Bursting with a great narrative à la modern, Homo-? takes as a starting point the main social, cultural and technological human learnings of the past that have taken place in the Western world in order to explore an utopian prediction of the future.
Conceived as a visual essay, the main piece of the exhibition presents through a large-format animated photographic work (‘virtual triptych’) a ‘retro-prospective’ of human evolution. In it, Custic compares our anachronistic present –marked by the temporal simultaneity that the Internet provides– not with the fragmentary retro-futurist past of postmodernism (see the obsolete future of Blade Runner or Akira), but with the past of our species. While the narrative arch of the triptych begins narrating the ‘future of the past’, that is, a future based on what has already happened, it ends with a prospective vision of the ‘actual future’. A future based on our most immediate present, in which some branches of science and technology such as information technology, artificial intelligence, medicine, nanotechnology, energy production and astronautics are omnipresent.
However, Homo-? does not consist in a mere chronology of the passage of time, for an objective conventional past does not occur. It is more of a chronicle of the evolutionary process of humanity based on memory, with its anachronistic leaps and associative pluralities. In front of the triptych, the spectator has to put themself in the shoes of the historian, acting simultaneously as a receiver and an interpreter. In this sense, technology is a crucial point in Homo-? not only as a reflection of our immediate present, but as a tool to increase the exhibition experience of the visitor. In addition to 3D animation, the show incorporates a strong immersive component thanks to the experimentation with augmented reality and audio guides in holophonic format that accompany the visitor through the narration of this meta-history of humankind.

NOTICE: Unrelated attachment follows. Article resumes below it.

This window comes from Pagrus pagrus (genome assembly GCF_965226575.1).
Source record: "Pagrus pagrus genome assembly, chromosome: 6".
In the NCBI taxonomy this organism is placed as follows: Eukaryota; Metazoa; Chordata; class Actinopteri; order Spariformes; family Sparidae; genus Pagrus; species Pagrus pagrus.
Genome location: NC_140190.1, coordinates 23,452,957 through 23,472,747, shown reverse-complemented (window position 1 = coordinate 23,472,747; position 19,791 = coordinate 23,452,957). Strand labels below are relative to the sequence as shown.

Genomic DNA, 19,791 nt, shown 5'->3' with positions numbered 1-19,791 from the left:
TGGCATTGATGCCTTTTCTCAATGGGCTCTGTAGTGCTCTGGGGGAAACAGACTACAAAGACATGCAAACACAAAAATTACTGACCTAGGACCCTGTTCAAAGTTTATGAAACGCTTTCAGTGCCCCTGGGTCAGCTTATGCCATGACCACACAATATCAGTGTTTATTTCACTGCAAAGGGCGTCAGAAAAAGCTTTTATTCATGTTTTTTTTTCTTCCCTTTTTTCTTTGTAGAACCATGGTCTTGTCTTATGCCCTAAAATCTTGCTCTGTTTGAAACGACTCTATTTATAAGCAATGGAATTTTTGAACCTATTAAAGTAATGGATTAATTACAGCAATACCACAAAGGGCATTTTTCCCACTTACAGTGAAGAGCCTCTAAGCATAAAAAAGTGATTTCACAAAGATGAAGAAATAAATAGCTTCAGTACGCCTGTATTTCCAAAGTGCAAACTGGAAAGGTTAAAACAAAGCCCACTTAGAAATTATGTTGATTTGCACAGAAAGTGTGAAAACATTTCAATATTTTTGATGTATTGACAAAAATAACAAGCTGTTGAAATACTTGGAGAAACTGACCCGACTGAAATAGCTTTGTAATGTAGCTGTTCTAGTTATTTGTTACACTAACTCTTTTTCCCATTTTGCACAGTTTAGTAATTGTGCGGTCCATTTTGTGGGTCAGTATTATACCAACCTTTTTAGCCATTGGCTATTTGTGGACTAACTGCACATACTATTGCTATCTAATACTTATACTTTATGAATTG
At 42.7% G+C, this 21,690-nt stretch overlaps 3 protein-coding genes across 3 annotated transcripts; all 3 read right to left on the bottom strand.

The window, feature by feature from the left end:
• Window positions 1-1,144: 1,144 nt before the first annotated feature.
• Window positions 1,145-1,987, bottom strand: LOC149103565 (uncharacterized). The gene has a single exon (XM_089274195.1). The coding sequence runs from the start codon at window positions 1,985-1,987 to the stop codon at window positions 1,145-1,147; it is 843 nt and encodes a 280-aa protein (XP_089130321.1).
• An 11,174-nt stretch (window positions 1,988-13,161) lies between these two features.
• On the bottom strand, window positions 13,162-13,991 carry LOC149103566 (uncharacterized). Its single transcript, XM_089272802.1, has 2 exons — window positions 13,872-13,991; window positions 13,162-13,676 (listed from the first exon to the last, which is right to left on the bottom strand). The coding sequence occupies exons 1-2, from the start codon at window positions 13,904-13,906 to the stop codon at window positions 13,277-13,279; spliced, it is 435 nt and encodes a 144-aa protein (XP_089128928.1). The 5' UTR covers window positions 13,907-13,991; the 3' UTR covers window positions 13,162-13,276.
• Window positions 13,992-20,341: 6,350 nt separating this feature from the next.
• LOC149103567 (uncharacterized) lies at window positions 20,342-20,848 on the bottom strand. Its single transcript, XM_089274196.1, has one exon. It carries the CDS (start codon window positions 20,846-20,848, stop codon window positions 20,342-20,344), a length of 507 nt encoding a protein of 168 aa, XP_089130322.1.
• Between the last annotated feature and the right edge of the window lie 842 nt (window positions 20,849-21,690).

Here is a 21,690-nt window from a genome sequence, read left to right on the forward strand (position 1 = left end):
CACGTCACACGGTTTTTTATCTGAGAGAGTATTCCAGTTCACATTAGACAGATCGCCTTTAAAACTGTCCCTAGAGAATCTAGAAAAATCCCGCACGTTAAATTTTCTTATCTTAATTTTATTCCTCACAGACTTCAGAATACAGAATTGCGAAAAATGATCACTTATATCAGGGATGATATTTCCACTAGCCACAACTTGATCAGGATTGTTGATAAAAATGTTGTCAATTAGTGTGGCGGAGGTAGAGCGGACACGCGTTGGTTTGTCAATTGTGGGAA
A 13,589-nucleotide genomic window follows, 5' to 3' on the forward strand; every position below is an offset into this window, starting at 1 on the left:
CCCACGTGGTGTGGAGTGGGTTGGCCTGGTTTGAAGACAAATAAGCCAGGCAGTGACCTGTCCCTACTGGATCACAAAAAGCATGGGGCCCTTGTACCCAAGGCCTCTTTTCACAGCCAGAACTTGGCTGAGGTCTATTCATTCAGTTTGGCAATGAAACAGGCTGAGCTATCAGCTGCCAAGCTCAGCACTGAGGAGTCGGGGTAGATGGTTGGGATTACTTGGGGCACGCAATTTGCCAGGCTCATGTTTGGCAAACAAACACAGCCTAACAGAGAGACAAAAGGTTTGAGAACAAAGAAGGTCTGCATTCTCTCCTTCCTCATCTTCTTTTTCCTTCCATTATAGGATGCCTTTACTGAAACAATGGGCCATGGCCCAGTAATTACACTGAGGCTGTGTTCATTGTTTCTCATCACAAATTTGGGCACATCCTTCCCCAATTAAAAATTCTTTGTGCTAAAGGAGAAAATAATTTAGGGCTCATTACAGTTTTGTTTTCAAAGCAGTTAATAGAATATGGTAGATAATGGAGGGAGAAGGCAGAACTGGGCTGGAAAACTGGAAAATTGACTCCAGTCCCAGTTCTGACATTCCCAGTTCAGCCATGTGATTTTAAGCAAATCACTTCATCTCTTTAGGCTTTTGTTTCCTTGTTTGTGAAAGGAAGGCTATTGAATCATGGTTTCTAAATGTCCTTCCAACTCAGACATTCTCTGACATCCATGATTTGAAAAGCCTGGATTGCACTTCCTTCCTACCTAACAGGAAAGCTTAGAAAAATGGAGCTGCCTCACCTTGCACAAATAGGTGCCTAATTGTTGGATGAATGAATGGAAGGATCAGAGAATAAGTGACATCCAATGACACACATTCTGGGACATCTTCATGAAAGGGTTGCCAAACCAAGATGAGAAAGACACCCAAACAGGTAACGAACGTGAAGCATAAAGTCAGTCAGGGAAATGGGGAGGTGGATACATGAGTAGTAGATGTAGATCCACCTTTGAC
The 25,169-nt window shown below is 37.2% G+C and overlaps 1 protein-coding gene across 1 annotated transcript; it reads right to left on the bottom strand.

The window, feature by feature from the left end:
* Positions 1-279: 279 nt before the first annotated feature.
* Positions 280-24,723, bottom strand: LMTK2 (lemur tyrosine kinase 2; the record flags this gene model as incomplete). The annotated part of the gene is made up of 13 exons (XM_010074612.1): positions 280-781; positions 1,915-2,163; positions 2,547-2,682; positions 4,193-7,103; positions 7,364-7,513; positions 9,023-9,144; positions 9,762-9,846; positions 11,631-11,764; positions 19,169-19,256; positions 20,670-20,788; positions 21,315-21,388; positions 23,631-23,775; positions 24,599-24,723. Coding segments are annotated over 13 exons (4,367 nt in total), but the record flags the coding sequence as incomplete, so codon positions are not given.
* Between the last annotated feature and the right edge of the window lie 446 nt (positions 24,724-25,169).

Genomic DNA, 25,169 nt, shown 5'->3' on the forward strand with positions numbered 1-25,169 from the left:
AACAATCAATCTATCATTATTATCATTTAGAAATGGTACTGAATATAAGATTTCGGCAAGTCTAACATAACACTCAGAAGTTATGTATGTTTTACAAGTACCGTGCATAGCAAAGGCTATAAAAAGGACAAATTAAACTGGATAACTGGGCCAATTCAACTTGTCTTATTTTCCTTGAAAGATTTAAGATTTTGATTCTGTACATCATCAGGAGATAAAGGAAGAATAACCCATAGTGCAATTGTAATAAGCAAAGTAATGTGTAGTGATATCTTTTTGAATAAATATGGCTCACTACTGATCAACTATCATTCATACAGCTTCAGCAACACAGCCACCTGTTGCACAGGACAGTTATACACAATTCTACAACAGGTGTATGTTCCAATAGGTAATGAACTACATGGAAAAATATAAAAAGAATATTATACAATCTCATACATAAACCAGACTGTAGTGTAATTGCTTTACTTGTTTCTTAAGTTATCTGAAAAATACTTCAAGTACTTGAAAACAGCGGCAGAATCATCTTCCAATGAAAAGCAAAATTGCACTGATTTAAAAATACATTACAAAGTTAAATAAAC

Ever since Custic’s beginnings in the art world, his work has been framed within a significantly metamodern aesthetic. Far from rejecting what is different, seemingly contradictory concepts go hand in hand: body and spirit, art and science, order and chaos. These notions converge in a unique universe that resumes the realistic and ideal forms of modernism along with the stylistic techniques and conventions of postmodernism. Whether through his references to the history of art or his artistic technique, the truth is that Custic works as a digital artisan would, capable of reinterpreting and re-evaluating the contemporary potential of the past. In fact, Custic conceives his images as ‘virtual paintings’, that is, digital canvases endowed with a strong pictorial component in which manual dexterity and digital edition are combined.
In a society in which irony prevails, taking the weight of history seriously is probably the most controversial criticism to be made. This is how Custic approaches our species, playfully recovering the weight of grand narratives –so criticised since postmodernism– without denying the heterogeneous and rhizomatic nature of time. Indeed, before the pre-eminently catastrophist ethos of postmodernism, Homo-? is presented as a refuge for redemption, returning to the idea that technological progress also brings with it new cultural forms and inviting us, all in all, to imagine new futures and realities.